We go on and on about how we need to save the environment, we constantly engage in debates about whether climate change is real, we are always on the run to find novel and innovative solutions to climate science, alas we still are way far behind. Taking actions to save the environment and always being on the lookout to ensuring a sustainable future, we are bound to always come up with questions. Questions like we are doing all this for whom. Now, the obvious answer to this question would be, for us, we are taking actions against climate change, for us. However, does that ‘us’ include the marginalized communities? Some of us are fortunate enough to be living in a safe and clean and protected environment, and we need to accept the fact that we are indeed privileged. The sad truth, not everyone is. Black and brown communities, other minorities and low-income communities are often neglected in the environmental policies.
Studies have shown that people from low-income communities, black and brown communities find it harder to live in an environment with clean air and water and natural spaces. Worse still, minority and low-income groups were statistically more likely to live in areas where hazardous waste, landfills, roads, and other environmental risks were present. This environmental injustice made the people in the environmental science community raise questions, such as, who are the people who are actually protected by environmental policies and institutions.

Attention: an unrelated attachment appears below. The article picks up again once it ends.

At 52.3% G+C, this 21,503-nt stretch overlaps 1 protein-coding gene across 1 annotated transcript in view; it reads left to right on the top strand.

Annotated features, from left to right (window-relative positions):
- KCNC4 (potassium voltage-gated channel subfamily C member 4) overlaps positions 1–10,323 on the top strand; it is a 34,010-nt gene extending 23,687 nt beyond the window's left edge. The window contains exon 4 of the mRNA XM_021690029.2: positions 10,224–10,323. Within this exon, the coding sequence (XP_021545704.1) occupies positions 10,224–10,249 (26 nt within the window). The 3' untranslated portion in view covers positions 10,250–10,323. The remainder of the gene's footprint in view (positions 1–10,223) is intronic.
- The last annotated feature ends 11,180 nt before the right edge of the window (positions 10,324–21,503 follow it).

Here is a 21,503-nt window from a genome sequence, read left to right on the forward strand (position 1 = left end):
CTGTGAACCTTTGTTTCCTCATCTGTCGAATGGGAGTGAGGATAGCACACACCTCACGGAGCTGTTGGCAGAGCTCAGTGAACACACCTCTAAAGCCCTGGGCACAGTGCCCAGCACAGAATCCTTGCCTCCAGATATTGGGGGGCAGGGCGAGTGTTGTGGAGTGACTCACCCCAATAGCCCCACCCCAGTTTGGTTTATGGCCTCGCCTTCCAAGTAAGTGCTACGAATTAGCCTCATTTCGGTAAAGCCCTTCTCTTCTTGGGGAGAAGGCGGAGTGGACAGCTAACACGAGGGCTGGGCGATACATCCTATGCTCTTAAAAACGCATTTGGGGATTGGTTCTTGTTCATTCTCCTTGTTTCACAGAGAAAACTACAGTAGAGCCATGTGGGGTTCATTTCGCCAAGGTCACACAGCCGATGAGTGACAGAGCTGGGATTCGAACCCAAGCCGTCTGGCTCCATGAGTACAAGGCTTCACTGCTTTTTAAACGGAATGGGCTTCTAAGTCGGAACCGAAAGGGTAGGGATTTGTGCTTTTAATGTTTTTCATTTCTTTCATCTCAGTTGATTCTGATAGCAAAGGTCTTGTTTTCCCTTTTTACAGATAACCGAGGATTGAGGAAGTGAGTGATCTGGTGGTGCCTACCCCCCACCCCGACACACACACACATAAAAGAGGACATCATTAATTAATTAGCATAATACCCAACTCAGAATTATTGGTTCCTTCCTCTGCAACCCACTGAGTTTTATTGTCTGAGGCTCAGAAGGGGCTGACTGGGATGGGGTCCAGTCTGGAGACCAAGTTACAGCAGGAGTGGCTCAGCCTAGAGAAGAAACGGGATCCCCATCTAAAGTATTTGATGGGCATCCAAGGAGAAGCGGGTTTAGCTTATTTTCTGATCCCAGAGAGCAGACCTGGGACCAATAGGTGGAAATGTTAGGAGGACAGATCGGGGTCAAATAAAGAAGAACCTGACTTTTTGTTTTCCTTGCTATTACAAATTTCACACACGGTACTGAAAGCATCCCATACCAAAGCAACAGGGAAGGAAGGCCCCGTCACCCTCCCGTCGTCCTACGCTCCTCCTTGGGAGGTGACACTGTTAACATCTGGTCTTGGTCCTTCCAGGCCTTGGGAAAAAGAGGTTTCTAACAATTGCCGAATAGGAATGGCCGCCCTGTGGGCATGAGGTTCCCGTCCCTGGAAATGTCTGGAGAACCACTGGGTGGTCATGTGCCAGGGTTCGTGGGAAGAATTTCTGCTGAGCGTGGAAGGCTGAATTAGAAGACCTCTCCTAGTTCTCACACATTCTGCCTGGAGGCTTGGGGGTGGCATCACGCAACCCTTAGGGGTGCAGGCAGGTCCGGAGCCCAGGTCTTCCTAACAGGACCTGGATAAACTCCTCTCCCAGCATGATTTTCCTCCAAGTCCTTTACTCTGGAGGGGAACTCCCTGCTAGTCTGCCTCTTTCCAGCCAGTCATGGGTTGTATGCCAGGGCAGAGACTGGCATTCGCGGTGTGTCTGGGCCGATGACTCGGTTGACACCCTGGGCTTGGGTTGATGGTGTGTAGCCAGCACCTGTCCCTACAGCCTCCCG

This is where intersectional environmentalism springs up. Environmental justice is at the
crossroads of social justice and environmentalism, taking into account injustice in environmental
degradation. This is a more inclusive form of environmentalism that advocates for both human
and environmental conservation. It examines how injustices against vulnerable populations and
the environment are intertwined. It advocates for justice for people + the planet.